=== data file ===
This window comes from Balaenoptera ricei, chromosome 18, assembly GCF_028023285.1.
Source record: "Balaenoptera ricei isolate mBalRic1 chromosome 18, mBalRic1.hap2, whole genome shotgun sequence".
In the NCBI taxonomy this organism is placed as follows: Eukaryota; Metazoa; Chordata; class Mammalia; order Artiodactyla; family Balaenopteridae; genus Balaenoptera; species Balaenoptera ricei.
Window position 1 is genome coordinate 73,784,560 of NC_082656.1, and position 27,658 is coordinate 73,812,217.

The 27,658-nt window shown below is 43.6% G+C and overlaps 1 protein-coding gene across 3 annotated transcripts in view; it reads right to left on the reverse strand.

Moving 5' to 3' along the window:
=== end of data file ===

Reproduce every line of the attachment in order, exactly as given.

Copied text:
This window comes from Balaenoptera ricei, chromosome 18, assembly GCF_028023285.1.
Source record: "Balaenoptera ricei isolate mBalRic1 chromosome 18, mBalRic1.hap2, whole genome shotgun sequence".
In the NCBI taxonomy this organism is placed as follows: Eukaryota; Metazoa; Chordata; class Mammalia; order Artiodactyla; family Balaenopteridae; genus Balaenoptera; species Balaenoptera ricei.
Window position 1 is genome coordinate 73,784,560 of NC_082656.1, and position 27,658 is coordinate 73,812,217.

The 27,658-nt window shown below is 43.6% G+C and overlaps 1 protein-coding gene across 3 annotated transcripts in view; it reads right to left on the reverse strand.

Moving 5' to 3' along the window: